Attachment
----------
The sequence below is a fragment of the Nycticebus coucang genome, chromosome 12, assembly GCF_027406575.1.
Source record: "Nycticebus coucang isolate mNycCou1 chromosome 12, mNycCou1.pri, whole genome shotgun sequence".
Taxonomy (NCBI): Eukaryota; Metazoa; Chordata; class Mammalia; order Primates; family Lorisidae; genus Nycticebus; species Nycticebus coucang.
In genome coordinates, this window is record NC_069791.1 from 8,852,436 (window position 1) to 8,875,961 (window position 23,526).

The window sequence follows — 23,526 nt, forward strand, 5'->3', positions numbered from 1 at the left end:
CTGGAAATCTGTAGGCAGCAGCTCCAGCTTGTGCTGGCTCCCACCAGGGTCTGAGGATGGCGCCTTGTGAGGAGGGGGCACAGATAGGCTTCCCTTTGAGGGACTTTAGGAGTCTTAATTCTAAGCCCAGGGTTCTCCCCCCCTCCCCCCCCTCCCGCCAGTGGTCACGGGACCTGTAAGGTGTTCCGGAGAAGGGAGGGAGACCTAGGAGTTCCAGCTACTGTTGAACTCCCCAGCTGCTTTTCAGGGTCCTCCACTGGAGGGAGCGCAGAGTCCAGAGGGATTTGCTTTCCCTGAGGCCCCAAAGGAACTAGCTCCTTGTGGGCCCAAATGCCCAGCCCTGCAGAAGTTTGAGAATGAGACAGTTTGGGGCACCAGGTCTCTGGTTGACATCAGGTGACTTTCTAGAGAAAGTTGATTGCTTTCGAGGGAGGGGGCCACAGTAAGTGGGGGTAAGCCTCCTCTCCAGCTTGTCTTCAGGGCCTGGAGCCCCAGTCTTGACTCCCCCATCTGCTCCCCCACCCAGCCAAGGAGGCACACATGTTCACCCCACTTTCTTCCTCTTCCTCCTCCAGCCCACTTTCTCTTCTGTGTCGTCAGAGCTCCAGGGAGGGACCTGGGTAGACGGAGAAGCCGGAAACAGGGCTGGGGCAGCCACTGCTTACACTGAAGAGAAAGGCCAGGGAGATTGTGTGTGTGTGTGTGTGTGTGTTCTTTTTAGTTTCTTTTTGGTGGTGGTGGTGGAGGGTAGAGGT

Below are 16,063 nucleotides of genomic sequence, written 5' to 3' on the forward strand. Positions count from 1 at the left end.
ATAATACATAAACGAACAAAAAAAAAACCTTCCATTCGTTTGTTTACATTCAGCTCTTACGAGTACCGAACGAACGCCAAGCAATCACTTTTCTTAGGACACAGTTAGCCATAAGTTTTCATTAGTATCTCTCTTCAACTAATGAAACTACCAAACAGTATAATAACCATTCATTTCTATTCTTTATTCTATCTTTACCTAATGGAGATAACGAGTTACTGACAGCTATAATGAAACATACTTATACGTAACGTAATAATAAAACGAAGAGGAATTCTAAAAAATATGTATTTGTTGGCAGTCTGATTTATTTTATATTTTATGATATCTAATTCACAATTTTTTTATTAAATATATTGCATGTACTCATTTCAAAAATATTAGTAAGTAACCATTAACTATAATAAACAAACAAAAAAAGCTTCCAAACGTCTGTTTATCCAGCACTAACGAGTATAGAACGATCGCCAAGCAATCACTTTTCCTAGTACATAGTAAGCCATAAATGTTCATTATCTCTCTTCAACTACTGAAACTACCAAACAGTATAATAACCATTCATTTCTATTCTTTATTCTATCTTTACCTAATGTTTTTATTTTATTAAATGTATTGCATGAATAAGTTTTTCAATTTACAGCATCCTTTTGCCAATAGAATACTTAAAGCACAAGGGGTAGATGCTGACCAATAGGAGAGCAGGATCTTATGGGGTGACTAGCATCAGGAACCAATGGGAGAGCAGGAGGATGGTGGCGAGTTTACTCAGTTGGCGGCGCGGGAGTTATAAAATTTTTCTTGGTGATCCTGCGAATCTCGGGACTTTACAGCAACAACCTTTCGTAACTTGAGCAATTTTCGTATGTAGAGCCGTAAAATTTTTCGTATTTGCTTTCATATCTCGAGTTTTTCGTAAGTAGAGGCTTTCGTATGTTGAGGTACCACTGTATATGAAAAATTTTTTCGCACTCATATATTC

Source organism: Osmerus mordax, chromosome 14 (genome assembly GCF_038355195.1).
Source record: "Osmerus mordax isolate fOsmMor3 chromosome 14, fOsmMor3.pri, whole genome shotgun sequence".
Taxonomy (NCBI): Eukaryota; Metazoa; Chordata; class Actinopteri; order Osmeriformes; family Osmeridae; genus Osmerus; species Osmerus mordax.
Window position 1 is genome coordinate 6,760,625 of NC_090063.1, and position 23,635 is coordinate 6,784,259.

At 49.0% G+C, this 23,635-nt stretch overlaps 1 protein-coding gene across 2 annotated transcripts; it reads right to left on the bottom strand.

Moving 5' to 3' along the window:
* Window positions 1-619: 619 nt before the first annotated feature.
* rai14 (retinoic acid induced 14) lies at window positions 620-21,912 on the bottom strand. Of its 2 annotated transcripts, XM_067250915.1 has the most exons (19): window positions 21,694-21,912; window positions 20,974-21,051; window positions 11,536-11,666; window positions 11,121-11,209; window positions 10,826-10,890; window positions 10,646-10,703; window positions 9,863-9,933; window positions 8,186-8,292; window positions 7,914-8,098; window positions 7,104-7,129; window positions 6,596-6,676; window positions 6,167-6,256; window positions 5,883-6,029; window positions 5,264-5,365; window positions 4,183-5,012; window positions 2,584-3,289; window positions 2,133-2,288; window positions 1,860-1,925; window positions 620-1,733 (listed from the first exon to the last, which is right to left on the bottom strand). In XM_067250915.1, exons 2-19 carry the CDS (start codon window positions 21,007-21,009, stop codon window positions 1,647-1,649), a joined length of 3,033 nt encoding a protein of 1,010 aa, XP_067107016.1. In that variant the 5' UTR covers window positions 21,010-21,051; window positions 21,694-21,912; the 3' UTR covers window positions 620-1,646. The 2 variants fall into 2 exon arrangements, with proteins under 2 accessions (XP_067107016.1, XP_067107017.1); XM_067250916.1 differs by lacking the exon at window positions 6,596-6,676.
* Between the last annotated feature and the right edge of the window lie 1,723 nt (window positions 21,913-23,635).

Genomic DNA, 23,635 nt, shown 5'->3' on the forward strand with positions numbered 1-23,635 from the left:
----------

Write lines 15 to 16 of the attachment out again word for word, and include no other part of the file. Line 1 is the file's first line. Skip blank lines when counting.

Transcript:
* Window positions 1-619: 619 nt before the first annotated feature.
* rai14 (retinoic acid induced 14) lies at window positions 620-21,912 on the bottom strand. Of its 2 annotated transcripts, XM_067250915.1 has the most exons (19): window positions 21,694-21,912; window positions 20,974-21,051; window positions 11,536-11,666; window positions 11,121-11,209; window positions 10,826-10,890; window positions 10,646-10,703; window positions 9,863-9,933; window positions 8,186-8,292; window positions 7,914-8,098; window positions 7,104-7,129; window positions 6,596-6,676; window positions 6,167-6,256; window positions 5,883-6,029; window positions 5,264-5,365; window positions 4,183-5,012; window positions 2,584-3,289; window positions 2,133-2,288; window positions 1,860-1,925; window positions 620-1,733 (listed from the first exon to the last, which is right to left on the bottom strand). In XM_067250915.1, exons 2-19 carry the CDS (start codon window positions 21,007-21,009, stop codon window positions 1,647-1,649), a joined length of 3,033 nt encoding a protein of 1,010 aa, XP_067107016.1. In that variant the 5' UTR covers window positions 21,010-21,051; window positions 21,694-21,912; the 3' UTR covers window positions 620-1,646. The 2 variants fall into 2 exon arrangements, with proteins under 2 accessions (XP_067107016.1, XP_067107017.1); XM_067250916.1 differs by lacking the exon at window positions 6,596-6,676.